The phone won’t let me off of Ultra Power Saving Mode. I didn’t see a topic on this (if there is for S6 please can you direct me) but I put ultra power saving on and when trying to disable it the screen simply says ‘disabling upsm’ and loading, when loading it doesn’t let me use any other apps and the only way I can access the 6 things on upms is if I restart or switch off my phone. I’ve left it to ‘disable’ upsm for an hour or more, have tried the soft methods of restarting, switching off and rebooting in safe mode but nothing has so far worked, I also want to avoid doing a complete factory reset since I have a lot of notes on the phone that I do not want to lose. thanks in advance! oh, my mobile provider is Vodafone which I think is Verizon in America. — Geena

Solution: Hi Geena. The only effective workaround for this problem that we know is to boot a Galaxy phone in safe mode then switching to another launcher other than TouchWiz. Once you’ve selected a different launcher, you should be able to go back to Ultra Power Saving Mode screen to disable it normally. We’ve tried this on a Galaxy S5 but we are not sure if it also works on a Galaxy S6. It appears that there’s a bug is generated when you use TouchWiz launcher while UPSM is on.

If this workaround won’t work on your unit, please do a factory reset.

Problem #3: Galaxy S6 not recognizing any SIM card and won’t connect to network

Phone was working fine. Almost of a sudden it won’t connect to my current network provider. I can’t make or receive calls or texts or connect to the mobile network. Have tried the SIM in friend’s phone and it works so the error is not the SIM card. Tried a friends SIM in my phone and hers will not work. So appears error with actual phone. Can connect to wi-fi no problem.

When I search networks and select my mobile network, I get an error message saying unable to connect. On home screen it says emergency calls only and cannot connect to mobile network or no service mobile network. Are there some settings that have changed in network settings that I need to check? — Lianne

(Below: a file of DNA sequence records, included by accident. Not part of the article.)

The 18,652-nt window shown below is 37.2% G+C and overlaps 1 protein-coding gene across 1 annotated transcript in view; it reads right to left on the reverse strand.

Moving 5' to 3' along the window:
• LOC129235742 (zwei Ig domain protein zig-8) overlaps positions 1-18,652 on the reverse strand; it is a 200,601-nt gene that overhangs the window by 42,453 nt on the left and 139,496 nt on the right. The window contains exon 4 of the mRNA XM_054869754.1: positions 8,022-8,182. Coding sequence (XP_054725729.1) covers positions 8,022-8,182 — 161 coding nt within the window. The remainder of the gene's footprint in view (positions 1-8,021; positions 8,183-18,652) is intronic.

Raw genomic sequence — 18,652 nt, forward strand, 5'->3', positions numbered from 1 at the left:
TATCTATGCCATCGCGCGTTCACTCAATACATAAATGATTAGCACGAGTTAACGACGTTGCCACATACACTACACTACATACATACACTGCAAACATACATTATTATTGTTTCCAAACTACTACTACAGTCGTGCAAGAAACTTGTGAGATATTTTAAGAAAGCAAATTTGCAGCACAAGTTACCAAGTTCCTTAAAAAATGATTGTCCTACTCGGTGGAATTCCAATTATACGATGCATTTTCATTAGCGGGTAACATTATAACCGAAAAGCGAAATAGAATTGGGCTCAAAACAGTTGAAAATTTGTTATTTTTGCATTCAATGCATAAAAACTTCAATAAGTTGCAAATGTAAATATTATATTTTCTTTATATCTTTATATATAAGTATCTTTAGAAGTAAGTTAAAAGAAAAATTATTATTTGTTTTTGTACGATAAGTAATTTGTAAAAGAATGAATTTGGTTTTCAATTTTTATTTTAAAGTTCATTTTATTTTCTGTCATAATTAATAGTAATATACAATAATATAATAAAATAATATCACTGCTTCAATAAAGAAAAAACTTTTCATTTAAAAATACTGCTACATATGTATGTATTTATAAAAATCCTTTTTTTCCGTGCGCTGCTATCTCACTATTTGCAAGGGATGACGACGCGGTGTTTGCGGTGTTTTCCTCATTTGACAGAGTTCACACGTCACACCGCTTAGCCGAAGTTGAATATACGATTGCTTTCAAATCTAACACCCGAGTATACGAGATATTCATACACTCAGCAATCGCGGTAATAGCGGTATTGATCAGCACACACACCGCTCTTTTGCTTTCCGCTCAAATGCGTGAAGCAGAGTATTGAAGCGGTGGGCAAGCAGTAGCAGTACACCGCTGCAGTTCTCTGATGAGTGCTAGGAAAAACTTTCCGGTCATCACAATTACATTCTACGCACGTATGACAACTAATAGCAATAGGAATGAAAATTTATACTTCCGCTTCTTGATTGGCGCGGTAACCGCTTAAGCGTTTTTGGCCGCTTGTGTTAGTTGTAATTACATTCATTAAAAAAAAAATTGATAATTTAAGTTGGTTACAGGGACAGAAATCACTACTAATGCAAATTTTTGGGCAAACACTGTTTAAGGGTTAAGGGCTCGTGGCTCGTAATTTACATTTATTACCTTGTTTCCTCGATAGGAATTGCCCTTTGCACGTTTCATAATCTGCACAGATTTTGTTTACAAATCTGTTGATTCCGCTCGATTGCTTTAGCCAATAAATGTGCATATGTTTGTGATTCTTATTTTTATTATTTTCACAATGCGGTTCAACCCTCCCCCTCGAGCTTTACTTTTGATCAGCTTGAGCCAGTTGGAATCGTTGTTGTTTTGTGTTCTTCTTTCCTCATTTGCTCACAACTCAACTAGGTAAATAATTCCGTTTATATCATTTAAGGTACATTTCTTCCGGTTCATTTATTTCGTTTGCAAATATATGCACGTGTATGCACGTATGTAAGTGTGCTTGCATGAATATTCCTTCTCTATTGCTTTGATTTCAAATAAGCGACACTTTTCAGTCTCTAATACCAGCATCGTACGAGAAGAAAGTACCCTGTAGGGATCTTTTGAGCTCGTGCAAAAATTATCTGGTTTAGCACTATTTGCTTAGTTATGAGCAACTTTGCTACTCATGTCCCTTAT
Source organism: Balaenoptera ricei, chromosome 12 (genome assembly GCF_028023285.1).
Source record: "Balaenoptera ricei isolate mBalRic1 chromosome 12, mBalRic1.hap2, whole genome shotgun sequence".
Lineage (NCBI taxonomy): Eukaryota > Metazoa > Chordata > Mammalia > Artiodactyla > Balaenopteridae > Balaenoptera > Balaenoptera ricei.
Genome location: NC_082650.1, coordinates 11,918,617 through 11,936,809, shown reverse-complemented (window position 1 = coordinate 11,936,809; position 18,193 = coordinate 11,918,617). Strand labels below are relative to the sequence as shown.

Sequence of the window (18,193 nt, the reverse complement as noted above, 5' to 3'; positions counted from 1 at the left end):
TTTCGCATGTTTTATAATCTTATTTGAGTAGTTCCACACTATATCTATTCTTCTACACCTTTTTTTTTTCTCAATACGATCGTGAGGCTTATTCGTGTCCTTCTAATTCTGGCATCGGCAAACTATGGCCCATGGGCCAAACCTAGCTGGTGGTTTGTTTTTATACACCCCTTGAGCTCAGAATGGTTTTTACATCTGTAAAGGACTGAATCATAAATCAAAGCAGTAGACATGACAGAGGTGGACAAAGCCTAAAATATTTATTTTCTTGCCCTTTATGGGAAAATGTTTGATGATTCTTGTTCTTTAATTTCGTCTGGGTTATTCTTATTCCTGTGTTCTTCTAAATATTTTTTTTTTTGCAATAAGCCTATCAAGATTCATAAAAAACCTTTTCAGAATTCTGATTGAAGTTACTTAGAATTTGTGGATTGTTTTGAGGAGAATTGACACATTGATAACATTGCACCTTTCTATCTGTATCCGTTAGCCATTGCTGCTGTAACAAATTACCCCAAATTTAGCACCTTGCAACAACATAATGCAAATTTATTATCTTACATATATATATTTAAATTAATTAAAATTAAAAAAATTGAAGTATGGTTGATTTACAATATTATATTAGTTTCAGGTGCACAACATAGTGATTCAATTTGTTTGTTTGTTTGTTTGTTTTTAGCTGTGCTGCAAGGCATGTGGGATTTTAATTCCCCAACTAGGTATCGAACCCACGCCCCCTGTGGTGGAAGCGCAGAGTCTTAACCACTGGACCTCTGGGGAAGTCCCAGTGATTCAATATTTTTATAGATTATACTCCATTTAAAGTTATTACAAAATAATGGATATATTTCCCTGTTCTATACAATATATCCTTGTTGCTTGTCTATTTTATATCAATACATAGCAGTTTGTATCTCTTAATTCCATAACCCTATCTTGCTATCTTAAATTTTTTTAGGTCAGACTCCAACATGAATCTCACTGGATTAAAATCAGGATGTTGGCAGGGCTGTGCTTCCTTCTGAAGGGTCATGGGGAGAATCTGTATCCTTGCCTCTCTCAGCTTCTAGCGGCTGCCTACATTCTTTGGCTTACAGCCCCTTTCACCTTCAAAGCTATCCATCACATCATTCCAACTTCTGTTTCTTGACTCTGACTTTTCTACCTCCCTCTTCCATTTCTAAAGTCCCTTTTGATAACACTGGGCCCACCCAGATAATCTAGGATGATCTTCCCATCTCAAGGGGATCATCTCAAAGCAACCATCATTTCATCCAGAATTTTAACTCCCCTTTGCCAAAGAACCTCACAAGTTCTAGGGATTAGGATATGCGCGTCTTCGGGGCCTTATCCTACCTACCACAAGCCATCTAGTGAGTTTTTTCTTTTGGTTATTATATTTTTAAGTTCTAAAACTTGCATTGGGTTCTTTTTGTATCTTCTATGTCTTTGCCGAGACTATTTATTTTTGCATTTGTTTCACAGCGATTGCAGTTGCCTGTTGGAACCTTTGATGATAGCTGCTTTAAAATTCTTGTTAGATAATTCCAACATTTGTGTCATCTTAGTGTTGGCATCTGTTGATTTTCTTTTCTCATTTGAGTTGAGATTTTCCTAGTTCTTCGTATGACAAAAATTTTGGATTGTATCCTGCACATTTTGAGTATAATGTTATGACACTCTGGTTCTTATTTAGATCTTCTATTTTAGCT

Solution: Hi Lianne. That your friend’s SIM card does not work on your phone either seems to suggest that the device is not reading any SIM card at all. This may mean that the SIM card slot has been damaged, or a software glitch has messed up the operating system. We suggest that you try a factory reset first to see if that will change something. Should the issue remain, call Samsung or your wireless carrier so you can have the phone replaced.

Problem #4: How to retrieve photos from a Galaxy S6 Edge Plus that won’t turn on

I have recently brought a Samsung Galaxy Edge Plus. The battery has died and is not charging so there is no way to access the phone or turn it back on.

Although I have insurance on the phone, I have just got back from a weekend in Italy and all of my photos are on the phone (my phone decided to break when i was on holiday and stopped charging and as a result I have been unable to back up my pictures).

As I need to get my photos off the phone before I can send it off, is there anything I can do to get a temporary fix to either get the photos off the phone or to access the hard drive? — Sunam

Solution: Hi Sunam. First of all, try using another working charger to see if the issue has something to do with the charger or cable. Alternatively, you can also try to charge the phone wirelessly to see if that will power the phone back on.

Now, the only way to access your S6’s storage device is ensure that’s powered. The Nandroid chip that stores your data won’t work if power is turned off. If your phone won’t turn on, there’s just no way to retrieve those photos. Please call Samsung so they can diagnose the issue. The battery may have simply failed so if they can replace it, you should still be able to use your phone as if nothing happened to it.